Scott Morrison signs on with global political network home to ‘intolerant far right’
Mr Morrison gave a speech sharply critical of China at an event jointly organised by the IDU.
The former prime minister Scott Morrison has joined the board of a global political organisation described as increasingly aligning with the “intolerant far right”.
Mr Morrison’s register of interests was updated this week to reflect a new position on the board of the International Democrat Union (IDU).
The IDU was founded as an international alliance of political parties from the right to centre-right, but some observers say Christian anti-immigration parties on the far right of European politics.
Doug Saunders, international affairs columnist for Canada’s largest newspaper, The Globe and Mail, said the IDU had “shifted to the intolerant far right” as it kept Fidesz, the party of Hungarian autocrat Viktor Orban, among its members.
Anne Appelbaum, a prominent historian sometimes labelled a conservative-leaning public intellectual, has previously condemned America’s Conservative Political Action Conference for not disassociating with Mr Orban.
She has written of a global movement of nationalistic conservatives who believe in Budapest there exists a “white-tribalist alternative—one that also puts pressure on gay people and uses anti-Semitic tropes in its propaganda”.
Hungary’s illiberal party
The United States’ envoy against anti-Semitism recently denounced as “inexcusable” remarks by Mr Orban about the dangers of “peoples of mixed race”, which she described as evoking Nazi ideology.
After eight years, Mr Orban has remade Hungary into what he describes as an “illiberal” democracy focused on the perceived threats from rising immigration and flagging birthrates, something he has sought to address with baby bonus-like incentives for having four or more children.
In 2020 he addressed an audience, including Tony Abbott, and praised Australia for “the brave, direct and Anglo-Saxon consistency which it has shown on migration and defence of the Australian nation”.
Mr Orban is a proponent of the great replacement conspiracy which holds that people of European origin are being replaced by a wave of immigrants south of the continent.
“There is an alternative to liberal democracy: It is called Christian democracy,” he said recently.
“We must show that the liberal elite can be replaced with a Christian-democratic elite.
“Liberal democracy is in favour of multiculturalism, while Christian democracy gives priority to Christian culture. Liberal democracy is pro-immigration, while Christian democracy is anti-immigration.”
In 2020 Mr Orban and Mr Morrison discussed opportunities for responding to the economic challenges presented by COVID-19.
Mr Morrison was compared to the Hungarian leaders in a recent Financial Times editorial on the subject of the former’s power grab and secret assumption of cabinet portfolios.
The newspaper said Mr Morrison served as a warning about a global trend toward creeping authoritarianism under the cover of COVID-19.
“[These] are questions not just for Morrison but also for Australia and other democracies around the world,” it wrote.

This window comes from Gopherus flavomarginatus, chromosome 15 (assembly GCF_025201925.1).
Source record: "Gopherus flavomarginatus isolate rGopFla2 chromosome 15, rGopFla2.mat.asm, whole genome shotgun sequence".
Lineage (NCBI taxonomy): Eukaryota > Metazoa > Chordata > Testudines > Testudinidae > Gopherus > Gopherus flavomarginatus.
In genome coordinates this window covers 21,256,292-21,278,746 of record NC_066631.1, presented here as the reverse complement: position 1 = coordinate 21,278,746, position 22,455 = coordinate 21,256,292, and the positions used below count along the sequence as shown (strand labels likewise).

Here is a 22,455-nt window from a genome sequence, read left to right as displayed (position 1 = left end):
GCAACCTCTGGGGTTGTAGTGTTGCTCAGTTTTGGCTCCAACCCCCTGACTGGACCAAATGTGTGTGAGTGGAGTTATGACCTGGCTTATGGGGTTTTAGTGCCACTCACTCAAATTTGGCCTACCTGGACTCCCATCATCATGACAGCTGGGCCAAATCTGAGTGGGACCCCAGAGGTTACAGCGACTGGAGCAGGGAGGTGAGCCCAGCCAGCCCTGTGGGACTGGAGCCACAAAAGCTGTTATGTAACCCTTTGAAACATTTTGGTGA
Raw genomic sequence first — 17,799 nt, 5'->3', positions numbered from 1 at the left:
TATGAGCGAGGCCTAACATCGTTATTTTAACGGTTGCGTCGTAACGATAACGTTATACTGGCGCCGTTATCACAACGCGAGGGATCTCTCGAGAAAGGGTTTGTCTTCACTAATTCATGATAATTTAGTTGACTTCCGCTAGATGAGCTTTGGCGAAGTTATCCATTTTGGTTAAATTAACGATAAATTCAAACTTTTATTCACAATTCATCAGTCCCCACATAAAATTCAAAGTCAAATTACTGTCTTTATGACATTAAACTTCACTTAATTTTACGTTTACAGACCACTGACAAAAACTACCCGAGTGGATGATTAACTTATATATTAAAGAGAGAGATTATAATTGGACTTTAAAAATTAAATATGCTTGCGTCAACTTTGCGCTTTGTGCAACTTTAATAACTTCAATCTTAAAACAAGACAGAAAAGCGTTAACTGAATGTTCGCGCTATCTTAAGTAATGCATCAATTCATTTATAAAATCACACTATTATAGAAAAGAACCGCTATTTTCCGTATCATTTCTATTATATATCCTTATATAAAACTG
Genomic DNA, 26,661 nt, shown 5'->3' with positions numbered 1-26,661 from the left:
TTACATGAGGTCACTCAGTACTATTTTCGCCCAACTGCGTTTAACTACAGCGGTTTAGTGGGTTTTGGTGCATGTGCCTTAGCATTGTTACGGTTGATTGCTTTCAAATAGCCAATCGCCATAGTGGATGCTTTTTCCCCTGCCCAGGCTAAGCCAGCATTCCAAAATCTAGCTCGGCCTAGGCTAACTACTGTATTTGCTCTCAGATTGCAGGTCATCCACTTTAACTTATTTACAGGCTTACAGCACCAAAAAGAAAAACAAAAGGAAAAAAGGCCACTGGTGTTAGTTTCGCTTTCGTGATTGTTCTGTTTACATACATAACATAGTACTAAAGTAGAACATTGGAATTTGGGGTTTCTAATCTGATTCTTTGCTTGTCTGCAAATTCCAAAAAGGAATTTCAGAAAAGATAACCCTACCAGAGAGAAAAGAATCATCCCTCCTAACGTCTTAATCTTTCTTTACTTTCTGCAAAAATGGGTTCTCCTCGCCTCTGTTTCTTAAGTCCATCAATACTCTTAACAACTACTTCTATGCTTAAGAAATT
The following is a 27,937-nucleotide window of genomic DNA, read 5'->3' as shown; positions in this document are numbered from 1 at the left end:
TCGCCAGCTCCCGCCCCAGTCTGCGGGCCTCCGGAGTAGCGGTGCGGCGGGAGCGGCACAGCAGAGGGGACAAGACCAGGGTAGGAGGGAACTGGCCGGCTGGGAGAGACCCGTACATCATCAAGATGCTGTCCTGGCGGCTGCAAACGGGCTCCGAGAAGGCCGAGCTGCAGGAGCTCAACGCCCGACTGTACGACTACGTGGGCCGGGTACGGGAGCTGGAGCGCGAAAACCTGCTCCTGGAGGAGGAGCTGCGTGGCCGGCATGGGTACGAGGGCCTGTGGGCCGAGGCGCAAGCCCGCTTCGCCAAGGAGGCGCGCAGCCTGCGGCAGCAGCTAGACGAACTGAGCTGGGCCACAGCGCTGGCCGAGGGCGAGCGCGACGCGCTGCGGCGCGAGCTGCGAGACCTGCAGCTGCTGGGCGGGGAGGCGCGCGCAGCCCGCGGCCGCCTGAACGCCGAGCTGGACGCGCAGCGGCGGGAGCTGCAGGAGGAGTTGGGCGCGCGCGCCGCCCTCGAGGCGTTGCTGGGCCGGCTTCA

“Hungary’s Viktor Orbán wasted no time during the pandemic to gain the right to rule by decree, with no time limit.”
The former PM has been appointed to the board of the IDU at the same time as another member of the European far right with whom he solidified ties during COVID: The former chancellor and leader of the Austrian People’s Party, Sebastian Kurz.
Soon after COVID-19 first emerged Mr Morrison, then riding high and having just closed national borders to China, was early to join the ‘First Movers Club’, a grouping of nations claiming success in having suppressed the spread of the virus spearheaded by Mr Kurz.
Mr Kurz governed in a coalition that included the neo-Nazi Freedom Party but was eventually felled by corruption allegations during his second stint in power.
“Kurz likes to call himself a bridge builder. But a bridge to what?” Florian Klenk, an Austrian newspaper editor said during an interview with Time magazine. “Do we need a bridge to neofascists? I’m not so sure.”
Mr Morrison missed the first sitting of Parliament to give a speech sharply critical of China at a forum co-convened by the IDU.
Questions have lingered about the relationship between Mr Morrison – whose first foreign policy speech as PM echoed Donald Trump in denouncing “globalism” – and global right-wing movements that have surged in popularity since 2016.
The IDU’s treasurer is Mike Roman, a former employee of the champions of the far right, the Koch brothers, who spent almost $900 million getting Donald Trump elected in the America’s 2016 presidential election.
Mr Roman led, it has been reported by Politico, the Koch organisation’s opposition research division, which focused on investigating those on the other side of politics, a task for which he was paid $US286,000 ($425,000) in 2016.
Mr Orban was the first European head of government to endorse Mr Trump’s presidential bid during the 2016 United States presidential election.
John Howard held the position of chair of the IDU for more than a decade, and first accepted it while serving as prime minister. His tenure ended in 2014.
In a sermon given in July Mr Morrison said those of his faith did not trust in governments or the United Nations.
A spokesman said Mr Morrison had accepted an invitation from the former Canadian PM Stephen Harper to join the board.
“He joins other like minded former PMs, such as Sir John Key, Tony Abbott and of course John Howard,” the spokesman said. “The IDU has long been a global forum for like minded centre right political parties, such as the Liberal Party of Australia.”